Spotlighting the enthralling story of Dior’s J’adore Perfume, a limited-time exhibition at Les Beaux-Arts de Paris documented the origins of the fragrance, the Maison’s history, and a dive into Christian Dior’s infatuation with florals. The pinnacle of the showcase was the unveiling of L’or de J’adore, a floral fragrance concocted by renowned perfumer Francis Kurkdjian.
As Dior’s director of perfume creation, Francis Kurkdjian connects various aspects of the brand—Christian Dior, Dior Couture, and perfume—to conceptualize fragrance as an art form. While perfume is not art in the traditional sense, to Kurkdjian it certainly shares similarities. Two commonalities are the varied emotional response ignited by exposure and the subjectivity in interpretation. “When people look at a painting, they may disagree on what they see or feel. Similarly, when people smell perfume, they may pick up different notes and emotions due to variations in their personal affective memory database,” Kurkdjian says.
To Kurkdjian, J’adore’s historic success is tied to its mystery and timelessness. “When you spray J’adore, you immediately smell flowers, but you can’t pinpoint which flowers they are. There’s a balance between figurative and abstract elements, and that mystery is essential. Like a great piece of art, a great perfume thrives on mystery,” Kurkdjian says. This scent, composed of florals like Sambac jasmine and Damask rose, evokes simplicity that, in a profoundly luxurious way, nestled in femininity. “Simplicity speaks to people in various ways, with different entry points, making it universally understood and appreciated.”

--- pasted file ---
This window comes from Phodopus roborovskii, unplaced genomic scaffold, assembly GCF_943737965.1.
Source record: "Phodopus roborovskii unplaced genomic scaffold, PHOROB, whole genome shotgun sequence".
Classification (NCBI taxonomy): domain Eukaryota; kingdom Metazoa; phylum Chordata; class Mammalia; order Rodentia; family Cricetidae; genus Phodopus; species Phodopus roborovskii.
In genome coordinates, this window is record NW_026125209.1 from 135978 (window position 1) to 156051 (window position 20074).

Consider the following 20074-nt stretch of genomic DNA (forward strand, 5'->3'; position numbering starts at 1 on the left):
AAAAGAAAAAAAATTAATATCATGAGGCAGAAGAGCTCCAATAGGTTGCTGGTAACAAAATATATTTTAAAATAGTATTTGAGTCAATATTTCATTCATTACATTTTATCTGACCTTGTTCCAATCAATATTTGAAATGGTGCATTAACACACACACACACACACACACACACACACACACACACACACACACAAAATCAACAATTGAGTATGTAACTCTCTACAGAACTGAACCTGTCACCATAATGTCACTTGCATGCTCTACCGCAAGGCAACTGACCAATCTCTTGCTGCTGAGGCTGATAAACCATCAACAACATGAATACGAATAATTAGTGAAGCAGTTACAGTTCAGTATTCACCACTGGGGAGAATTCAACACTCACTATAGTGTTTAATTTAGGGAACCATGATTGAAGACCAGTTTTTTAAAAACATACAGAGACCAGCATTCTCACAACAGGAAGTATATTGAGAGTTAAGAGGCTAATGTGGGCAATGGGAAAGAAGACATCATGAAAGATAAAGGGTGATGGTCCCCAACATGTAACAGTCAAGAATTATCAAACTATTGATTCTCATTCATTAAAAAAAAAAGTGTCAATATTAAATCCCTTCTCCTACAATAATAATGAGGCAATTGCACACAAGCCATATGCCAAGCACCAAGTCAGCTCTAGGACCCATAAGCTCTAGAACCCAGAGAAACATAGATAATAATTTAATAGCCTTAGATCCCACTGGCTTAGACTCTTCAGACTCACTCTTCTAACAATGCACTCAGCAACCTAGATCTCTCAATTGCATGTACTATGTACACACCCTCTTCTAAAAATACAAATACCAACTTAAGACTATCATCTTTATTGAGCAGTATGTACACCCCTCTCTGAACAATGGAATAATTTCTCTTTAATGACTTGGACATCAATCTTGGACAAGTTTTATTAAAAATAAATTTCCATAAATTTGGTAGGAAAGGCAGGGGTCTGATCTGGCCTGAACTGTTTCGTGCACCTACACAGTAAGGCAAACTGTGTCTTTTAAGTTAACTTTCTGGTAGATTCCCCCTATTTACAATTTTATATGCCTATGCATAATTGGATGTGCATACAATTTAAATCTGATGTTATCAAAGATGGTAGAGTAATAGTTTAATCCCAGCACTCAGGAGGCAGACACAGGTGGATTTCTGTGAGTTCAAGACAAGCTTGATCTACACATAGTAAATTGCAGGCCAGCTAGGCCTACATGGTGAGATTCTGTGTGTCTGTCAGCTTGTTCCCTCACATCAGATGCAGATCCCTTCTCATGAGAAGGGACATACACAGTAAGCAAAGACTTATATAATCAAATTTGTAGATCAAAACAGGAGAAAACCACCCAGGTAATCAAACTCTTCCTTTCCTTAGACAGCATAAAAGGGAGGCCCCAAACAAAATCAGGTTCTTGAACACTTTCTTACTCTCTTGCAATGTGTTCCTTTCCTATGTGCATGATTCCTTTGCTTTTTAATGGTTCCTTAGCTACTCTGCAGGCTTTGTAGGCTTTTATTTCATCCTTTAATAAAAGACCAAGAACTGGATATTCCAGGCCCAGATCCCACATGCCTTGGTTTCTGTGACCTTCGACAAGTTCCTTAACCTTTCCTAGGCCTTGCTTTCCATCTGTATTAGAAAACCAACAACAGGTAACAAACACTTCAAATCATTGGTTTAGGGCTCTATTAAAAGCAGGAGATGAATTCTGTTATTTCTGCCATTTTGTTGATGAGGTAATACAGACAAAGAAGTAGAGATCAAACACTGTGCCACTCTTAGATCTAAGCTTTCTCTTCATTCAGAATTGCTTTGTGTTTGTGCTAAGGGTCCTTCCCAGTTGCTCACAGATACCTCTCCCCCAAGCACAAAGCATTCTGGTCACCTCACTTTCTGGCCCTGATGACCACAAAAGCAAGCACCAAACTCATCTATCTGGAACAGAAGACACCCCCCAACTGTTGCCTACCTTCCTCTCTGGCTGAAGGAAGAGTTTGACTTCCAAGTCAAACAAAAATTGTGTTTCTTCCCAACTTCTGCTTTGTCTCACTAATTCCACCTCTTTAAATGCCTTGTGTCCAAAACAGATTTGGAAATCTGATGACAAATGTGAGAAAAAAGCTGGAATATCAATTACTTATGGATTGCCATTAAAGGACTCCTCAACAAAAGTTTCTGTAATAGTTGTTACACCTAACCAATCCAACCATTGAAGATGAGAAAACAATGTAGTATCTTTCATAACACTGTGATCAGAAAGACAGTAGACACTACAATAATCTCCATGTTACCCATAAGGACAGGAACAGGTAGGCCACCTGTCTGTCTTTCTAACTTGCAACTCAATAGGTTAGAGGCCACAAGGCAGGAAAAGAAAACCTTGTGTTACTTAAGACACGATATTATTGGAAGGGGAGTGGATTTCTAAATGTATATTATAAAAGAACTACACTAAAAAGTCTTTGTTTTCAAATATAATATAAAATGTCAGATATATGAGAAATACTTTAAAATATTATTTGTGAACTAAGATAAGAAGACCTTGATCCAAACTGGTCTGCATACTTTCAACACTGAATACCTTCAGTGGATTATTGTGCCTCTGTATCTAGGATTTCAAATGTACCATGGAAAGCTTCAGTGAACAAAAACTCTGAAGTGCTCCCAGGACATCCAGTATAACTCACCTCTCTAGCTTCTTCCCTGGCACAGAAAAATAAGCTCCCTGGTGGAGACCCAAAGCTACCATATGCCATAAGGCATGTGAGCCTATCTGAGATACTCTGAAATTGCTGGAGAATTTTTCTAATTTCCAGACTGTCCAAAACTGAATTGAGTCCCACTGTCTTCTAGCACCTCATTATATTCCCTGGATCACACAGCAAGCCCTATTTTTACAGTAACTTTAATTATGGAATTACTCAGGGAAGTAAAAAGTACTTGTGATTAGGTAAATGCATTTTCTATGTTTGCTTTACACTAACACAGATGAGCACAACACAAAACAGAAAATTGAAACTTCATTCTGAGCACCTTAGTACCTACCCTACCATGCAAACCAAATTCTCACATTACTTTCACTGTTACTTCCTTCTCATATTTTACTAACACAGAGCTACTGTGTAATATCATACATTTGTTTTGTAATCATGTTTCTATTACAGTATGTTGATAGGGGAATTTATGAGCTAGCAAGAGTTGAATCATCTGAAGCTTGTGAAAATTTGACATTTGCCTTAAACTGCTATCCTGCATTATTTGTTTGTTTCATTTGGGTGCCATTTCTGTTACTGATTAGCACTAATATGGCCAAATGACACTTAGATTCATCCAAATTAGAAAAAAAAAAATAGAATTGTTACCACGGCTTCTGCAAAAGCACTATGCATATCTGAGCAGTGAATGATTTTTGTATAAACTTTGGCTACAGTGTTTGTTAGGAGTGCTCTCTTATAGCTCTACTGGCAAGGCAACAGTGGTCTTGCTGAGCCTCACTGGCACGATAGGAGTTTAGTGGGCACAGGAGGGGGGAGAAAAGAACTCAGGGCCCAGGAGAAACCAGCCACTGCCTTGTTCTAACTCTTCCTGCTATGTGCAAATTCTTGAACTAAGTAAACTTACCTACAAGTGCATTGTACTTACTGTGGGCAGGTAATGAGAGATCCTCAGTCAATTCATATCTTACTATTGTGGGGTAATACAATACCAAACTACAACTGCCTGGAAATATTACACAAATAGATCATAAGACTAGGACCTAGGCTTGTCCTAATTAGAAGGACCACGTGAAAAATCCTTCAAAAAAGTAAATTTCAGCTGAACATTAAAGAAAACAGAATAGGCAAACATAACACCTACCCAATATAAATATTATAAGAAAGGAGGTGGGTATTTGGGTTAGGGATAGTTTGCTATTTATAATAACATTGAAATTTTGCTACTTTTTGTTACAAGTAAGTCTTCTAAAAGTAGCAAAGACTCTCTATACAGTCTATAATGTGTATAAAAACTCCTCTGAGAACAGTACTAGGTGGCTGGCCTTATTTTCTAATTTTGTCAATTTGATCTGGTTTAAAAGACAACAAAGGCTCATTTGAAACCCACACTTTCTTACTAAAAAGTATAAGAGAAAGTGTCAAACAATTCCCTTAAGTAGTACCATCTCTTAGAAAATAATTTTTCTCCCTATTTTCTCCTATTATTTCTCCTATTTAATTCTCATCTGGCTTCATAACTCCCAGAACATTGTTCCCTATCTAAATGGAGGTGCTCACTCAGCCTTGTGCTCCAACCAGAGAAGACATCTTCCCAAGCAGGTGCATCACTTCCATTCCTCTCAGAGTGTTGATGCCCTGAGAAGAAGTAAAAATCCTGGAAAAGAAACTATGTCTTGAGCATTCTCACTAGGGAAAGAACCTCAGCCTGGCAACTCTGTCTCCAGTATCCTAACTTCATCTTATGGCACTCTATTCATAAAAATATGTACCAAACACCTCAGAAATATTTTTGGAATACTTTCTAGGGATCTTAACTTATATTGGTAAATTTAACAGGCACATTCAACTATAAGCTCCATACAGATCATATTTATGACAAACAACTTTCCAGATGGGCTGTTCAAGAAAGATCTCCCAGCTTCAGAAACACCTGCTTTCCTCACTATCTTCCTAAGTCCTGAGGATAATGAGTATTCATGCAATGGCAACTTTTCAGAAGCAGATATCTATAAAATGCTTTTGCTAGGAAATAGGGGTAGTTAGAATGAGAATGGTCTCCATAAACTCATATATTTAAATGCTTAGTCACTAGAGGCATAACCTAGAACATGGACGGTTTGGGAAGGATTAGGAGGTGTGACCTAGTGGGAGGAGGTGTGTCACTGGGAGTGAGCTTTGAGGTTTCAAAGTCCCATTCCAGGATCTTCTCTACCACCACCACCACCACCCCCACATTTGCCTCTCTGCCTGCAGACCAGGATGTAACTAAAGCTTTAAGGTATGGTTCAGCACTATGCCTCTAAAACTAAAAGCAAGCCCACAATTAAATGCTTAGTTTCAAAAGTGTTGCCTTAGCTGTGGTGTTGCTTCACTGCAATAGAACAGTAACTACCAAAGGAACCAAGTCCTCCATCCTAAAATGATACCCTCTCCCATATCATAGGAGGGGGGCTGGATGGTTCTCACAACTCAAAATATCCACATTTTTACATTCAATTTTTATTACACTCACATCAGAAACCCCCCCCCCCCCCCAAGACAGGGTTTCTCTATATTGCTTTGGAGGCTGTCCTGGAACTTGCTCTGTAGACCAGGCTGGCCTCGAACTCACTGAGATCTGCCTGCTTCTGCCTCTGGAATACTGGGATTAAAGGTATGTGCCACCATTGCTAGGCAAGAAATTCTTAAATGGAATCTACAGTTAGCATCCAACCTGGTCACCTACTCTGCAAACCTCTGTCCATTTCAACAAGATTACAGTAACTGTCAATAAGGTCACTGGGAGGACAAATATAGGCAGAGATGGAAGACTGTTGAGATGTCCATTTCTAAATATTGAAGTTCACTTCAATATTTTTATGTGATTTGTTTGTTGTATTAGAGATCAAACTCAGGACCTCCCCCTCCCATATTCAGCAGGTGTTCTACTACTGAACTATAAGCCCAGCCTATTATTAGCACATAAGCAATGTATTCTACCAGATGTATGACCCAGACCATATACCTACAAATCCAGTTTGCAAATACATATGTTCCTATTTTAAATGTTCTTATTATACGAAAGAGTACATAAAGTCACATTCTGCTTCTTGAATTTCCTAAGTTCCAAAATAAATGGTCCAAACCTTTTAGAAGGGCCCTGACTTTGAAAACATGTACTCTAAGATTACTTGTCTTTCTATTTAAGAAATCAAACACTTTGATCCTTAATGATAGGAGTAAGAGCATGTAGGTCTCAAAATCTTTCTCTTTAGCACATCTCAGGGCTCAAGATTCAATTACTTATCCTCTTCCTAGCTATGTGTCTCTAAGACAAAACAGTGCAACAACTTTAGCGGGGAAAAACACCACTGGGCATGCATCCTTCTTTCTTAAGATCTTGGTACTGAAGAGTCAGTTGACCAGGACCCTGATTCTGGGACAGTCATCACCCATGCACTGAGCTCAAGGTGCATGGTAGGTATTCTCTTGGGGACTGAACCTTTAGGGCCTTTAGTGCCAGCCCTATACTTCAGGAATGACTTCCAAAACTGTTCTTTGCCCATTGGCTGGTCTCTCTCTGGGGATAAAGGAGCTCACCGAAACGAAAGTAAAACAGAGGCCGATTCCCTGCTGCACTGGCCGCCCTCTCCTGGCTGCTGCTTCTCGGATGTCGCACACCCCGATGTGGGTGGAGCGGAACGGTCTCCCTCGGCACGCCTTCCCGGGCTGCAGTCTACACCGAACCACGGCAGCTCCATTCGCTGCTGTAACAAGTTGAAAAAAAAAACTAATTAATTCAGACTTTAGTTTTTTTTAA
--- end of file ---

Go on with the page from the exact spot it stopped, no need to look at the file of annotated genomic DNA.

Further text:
Over six months, media artist Refik Anadol built mesmerizing virtual sculptures sound and AI technologies to personify the fragrance. Accompanying the exhibition, the hypnotic liquid gold artwork was constructed with the fragrance’s floral data to unlock an immersive world. “Kurkdjian was open to going beyond the mere scent; it’s a multisensory experience,” says Anadol. “I believe this was the most inspiring part of creating art with data—connecting different senses and bridging the gap between neuroscience and our perception of the mind, which is particularly receptive to scent due to its emotional and memory-holding qualities.”
As an exhibition focused on visual arts, a layer included photographs by Yuriko Takagi of the bottle alongside articles of clothing. In an attempt to enhance the golden hues and make the scent seen, Takagi used an eight-second shutter speed to blend stillness and movement in a single shot. “Scent, by its nature, is invisible, something you can’t see. The bottle serves to visualize these intangible scents, and it’s a way of transforming something invisible into a visible form. The scent itself has a similar effect. You can’t see it, but you can feel it, and it evokes visual imagery and emotions,” says Takagi, whose experiential aim was to make viewers feel as if they were walking through the radiance of a sunrise.
This connection to art is rooted in the brand’s history and reminiscent of Christian Dior’s past. “The exhibition is about the enduring relationship between the House of Dior and art,”says Kurkdijan. “Understanding that Christian Dior was a gallerist even before becoming a couturier is crucial. He was deeply connected to the world of art.” With that legacy, it’s easy to see that art is in the veins of L’or de J’adore, making it not only smelled but seen.